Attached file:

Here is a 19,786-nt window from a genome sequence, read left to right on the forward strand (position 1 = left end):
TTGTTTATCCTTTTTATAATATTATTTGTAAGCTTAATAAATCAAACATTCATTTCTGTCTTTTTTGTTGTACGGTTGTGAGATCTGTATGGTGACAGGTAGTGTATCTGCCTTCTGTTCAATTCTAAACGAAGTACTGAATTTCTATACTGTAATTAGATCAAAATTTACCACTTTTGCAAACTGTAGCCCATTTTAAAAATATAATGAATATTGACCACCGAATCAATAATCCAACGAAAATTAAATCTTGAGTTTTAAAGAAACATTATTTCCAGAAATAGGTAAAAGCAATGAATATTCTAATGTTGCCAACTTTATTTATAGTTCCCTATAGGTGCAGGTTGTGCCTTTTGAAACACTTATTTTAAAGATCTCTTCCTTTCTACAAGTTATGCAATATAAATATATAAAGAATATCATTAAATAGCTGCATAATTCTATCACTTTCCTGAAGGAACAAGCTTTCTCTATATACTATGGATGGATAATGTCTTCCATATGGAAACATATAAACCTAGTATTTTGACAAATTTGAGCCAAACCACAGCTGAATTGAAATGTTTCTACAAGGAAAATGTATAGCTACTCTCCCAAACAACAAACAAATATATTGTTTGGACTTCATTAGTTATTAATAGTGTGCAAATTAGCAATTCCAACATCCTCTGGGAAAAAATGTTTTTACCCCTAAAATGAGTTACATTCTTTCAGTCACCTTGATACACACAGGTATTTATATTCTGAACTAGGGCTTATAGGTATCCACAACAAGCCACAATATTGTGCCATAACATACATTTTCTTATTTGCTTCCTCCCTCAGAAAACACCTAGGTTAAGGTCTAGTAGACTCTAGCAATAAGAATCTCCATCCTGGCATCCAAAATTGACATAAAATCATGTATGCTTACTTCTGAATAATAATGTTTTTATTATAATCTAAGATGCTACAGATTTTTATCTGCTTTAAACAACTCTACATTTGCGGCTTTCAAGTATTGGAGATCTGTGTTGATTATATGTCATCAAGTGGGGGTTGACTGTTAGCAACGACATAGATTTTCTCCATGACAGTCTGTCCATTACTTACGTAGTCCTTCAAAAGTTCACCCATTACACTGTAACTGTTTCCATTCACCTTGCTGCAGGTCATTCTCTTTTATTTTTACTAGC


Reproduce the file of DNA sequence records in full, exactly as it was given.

Here is a 19,786-nt window from a genome sequence, read left to right on the forward strand (position 1 = left end):
TTGTTTATCCTTTTTATAATATTATTTGTAAGCTTAATAAATCAAACATTCATTTCTGTCTTTTTTGTTGTACGGTTGTGAGATCTGTATGGTGACAGGTAGTGTATCTGCCTTCTGTTCAATTCTAAACGAAGTACTGAATTTCTATACTGTAATTAGATCAAAATTTACCACTTTTGCAAACTGTAGCCCATTTTAAAAATATAATGAATATTGACCACCGAATCAATAATCCAACGAAAATTAAATCTTGAGTTTTAAAGAAACATTATTTCCAGAAATAGGTAAAAGCAATGAATATTCTAATGTTGCCAACTTTATTTATAGTTCCCTATAGGTGCAGGTTGTGCCTTTTGAAACACTTATTTTAAAGATCTCTTCCTTTCTACAAGTTATGCAATATAAATATATAAAGAATATCATTAAATAGCTGCATAATTCTATCACTTTCCTGAAGGAACAAGCTTTCTCTATATACTATGGATGGATAATGTCTTCCATATGGAAACATATAAACCTAGTATTTTGACAAATTTGAGCCAAACCACAGCTGAATTGAAATGTTTCTACAAGGAAAATGTATAGCTACTCTCCCAAACAACAAACAAATATATTGTTTGGACTTCATTAGTTATTAATAGTGTGCAAATTAGCAATTCCAACATCCTCTGGGAAAAAATGTTTTTACCCCTAAAATGAGTTACATTCTTTCAGTCACCTTGATACACACAGGTATTTATATTCTGAACTAGGGCTTATAGGTATCCACAACAAGCCACAATATTGTGCCATAACATACATTTTCTTATTTGCTTCCTCCCTCAGAAAACACCTAGGTTAAGGTCTAGTAGACTCTAGCAATAAGAATCTCCATCCTGGCATCCAAAATTGACATAAAATCATGTATGCTTACTTCTGAATAATAATGTTTTTATTATAATCTAAGATGCTACAGATTTTTATCTGCTTTAAACAACTCTACATTTGCGGCTTTCAAGTATTGGAGATCTGTGTTGATTATATGTCATCAAGTGGGGGTTGACTGTTAGCAACGACATAGATTTTCTCCATGACAGTCTGTCCATTACTTACGTAGTCCTTCAAAAGTTCACCCATTACACTGTAACTGTTTCCATTCACCTTGCTGCAGGTCATTCTCTTTTATTTTTACTAGC